THE EVOLUTION OF PAN AM CLINIC
The Pan Am Clinic began operation as a private facility in 1979, focusing on athletes and sports related injuries. It has evolved to deliver a comprehensive range of musculoskeletal care to patients from a range of backgrounds and ages, emphasizing rapid response, early and aggressive treatment, and improving patient outcomes. This Sports Medicine Team Approach has been the key factor in Pan Am Clinic’s success.
In 1984, the Pan Am Clinic moved to its present site at 75 Poseidon Bay. By 1986, the Poseidon building doubled its size to 12,000 sq. feet followed by a second expansion in 1993, bringing the clinic to 20,000 sq. feet.
Telehealth is the use of information technology to connect people to health care services at a distance. A high-speed, secure, video link is used to connect clients to health care providers at different locations in Manitoba. You are able to see, hear and talk to your care provider on a television screen and they will be able to see, hear, and talk to you.
MBTelehealth also provides professional education programs and administrative support to rural health authorities.
More than 1,200 students watched a live anterior cruciate ligament reconstruction surgery that took place in one of the operation rooms at the Pan Am Clinic.
Organizers believe the interactive event — students were encouraged to ask questions to surgeon Dr. Peter MacDonald as he walked the class through the operation — was the first of its kind in Canada.
The interaction wasn’t limited to the captivated audience at Sisler. Remote students could pose their questions to Sisler students on a message board, and the queries were relayed to the operating room.
“Things can go wrong, that’s the risk you take,” Pan Am Clinic chief operating officer Wayne Hildahl said.
“But we were quite confident everything would go well and it did. It allows the students to be engaged one-on-one with the surgeon. You could see the students all watching intently.”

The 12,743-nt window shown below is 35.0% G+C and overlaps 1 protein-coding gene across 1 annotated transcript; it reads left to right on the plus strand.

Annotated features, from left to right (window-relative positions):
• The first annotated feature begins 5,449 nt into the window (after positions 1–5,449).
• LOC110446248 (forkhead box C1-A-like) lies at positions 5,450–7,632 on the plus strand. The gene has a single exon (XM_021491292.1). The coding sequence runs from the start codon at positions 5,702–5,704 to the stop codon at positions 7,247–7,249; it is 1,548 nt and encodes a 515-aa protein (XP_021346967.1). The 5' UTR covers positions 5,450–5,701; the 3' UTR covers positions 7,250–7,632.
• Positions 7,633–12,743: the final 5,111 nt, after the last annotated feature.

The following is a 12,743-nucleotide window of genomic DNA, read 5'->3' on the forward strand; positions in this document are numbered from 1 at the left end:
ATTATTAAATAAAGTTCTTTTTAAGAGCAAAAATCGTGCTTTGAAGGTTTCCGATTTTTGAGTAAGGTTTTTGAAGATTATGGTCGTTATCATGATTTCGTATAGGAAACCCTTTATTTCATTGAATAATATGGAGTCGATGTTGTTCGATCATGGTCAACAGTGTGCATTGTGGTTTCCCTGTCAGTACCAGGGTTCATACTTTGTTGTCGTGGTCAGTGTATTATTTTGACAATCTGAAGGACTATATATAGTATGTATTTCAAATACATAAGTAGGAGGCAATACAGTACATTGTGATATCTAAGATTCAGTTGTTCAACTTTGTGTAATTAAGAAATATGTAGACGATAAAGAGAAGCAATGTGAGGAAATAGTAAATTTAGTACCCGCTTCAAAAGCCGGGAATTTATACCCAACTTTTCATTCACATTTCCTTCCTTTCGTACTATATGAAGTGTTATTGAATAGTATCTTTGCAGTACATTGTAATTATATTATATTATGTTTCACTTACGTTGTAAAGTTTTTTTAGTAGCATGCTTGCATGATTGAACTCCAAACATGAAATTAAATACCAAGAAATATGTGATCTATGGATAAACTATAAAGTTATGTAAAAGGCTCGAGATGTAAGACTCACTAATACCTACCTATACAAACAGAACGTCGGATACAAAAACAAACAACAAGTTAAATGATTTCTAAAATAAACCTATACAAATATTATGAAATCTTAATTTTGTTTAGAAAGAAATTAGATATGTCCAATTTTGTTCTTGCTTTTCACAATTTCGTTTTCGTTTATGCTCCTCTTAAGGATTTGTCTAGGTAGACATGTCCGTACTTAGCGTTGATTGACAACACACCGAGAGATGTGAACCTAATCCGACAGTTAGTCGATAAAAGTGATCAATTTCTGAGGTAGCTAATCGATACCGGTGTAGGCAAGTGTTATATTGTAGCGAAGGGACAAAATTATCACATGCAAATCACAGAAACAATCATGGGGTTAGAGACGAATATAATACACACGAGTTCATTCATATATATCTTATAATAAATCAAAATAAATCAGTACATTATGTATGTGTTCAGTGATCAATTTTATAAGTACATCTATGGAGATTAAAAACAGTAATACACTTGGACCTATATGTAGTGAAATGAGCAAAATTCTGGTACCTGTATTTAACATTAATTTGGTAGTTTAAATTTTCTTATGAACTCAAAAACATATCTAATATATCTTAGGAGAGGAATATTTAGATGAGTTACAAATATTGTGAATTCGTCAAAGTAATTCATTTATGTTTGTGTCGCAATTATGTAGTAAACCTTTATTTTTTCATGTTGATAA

The live interaction between teacher and pupil is what made the lesson a success.
The subject matter — getting inside the torn-up knee of Dave, a 58-year-old who tore his ACL playing basketball — didn’t hurt, though.
“Having the interactive part made it a good experience, I think,” said Grade 10 student Nickolas Ducharme, who plays basketball, football and hockey at Sisler.
“As a sports fanatic like I am, you hear about players getting hurt and players recovering. Watching this, you see how the doctors repair them and the amount of recovery time needed afterwards.
“You get the sense of what you’re getting into when this all happens.”
The operation gave the classroom insight into the common sports injury. A camera inside the knee allowed students to see a partially torn meniscus before focusing on the ACL replacement. It also showed the procedure’s squeamish moments (specifically, drilling a hole through the tibia to serve as a suture point) in full scope.
A few students at Sisler rubbed their own legs, locating the ligaments MacDonald described on screen.
“I know quite a few people who have done their ACL — they’ve torn it and then had the surgery,” said Grade 12 student Aaliyah Masepela.
“Now I understand what actually happened.”
Officials were pleased with the teachable moment, both logistically and educationally, and said the clinic and high school would do something similar in the future.